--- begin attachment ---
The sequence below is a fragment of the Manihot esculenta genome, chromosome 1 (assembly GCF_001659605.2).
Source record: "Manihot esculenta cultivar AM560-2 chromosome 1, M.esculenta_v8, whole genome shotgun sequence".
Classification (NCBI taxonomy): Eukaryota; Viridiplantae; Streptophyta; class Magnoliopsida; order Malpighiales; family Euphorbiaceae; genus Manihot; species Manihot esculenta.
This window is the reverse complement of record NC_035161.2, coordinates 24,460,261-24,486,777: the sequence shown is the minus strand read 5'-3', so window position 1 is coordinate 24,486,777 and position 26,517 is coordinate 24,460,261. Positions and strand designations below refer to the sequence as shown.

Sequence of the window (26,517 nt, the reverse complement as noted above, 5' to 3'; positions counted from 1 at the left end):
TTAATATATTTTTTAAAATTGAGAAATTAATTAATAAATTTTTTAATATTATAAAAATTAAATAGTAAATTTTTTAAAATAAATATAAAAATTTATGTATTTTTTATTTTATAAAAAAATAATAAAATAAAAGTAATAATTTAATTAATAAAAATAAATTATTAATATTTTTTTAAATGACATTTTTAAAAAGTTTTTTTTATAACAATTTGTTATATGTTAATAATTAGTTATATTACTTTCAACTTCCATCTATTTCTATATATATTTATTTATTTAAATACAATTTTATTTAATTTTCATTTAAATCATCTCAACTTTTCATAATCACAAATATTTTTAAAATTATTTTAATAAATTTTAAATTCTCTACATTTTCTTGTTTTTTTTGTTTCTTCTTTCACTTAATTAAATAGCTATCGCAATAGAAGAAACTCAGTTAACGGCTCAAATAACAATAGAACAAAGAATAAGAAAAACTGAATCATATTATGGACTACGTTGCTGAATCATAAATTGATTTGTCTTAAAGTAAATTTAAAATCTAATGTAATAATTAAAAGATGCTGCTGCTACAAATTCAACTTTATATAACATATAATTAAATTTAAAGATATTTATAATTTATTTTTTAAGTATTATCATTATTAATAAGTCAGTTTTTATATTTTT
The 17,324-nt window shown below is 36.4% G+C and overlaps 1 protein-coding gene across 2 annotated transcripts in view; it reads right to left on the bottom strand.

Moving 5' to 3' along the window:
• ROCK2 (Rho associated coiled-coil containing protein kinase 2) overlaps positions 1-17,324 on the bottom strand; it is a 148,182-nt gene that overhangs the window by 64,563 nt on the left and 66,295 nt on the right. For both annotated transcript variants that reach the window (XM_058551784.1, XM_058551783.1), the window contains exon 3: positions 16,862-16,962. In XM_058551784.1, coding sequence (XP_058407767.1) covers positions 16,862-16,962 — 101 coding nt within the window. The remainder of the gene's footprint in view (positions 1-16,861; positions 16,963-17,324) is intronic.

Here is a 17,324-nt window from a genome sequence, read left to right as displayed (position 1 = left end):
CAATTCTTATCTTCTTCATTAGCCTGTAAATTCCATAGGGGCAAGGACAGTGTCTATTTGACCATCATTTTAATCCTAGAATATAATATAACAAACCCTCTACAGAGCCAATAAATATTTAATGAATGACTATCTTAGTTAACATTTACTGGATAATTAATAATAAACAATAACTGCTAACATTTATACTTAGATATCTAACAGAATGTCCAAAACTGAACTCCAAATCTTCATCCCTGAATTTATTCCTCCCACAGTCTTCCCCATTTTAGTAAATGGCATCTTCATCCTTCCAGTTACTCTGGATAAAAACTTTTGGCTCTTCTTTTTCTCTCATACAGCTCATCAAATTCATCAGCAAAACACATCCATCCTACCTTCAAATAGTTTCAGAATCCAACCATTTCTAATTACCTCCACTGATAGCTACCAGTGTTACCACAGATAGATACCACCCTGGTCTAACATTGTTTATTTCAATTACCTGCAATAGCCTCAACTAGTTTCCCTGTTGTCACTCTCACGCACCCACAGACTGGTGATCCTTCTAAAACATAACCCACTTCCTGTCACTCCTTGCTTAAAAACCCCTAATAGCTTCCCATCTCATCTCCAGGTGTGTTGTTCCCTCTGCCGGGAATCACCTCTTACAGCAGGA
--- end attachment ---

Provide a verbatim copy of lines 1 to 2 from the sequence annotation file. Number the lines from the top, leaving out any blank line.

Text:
The sequence below is a fragment of the Manihot esculenta genome, chromosome 1 (assembly GCF_001659605.2).
Source record: "Manihot esculenta cultivar AM560-2 chromosome 1, M.esculenta_v8, whole genome shotgun sequence".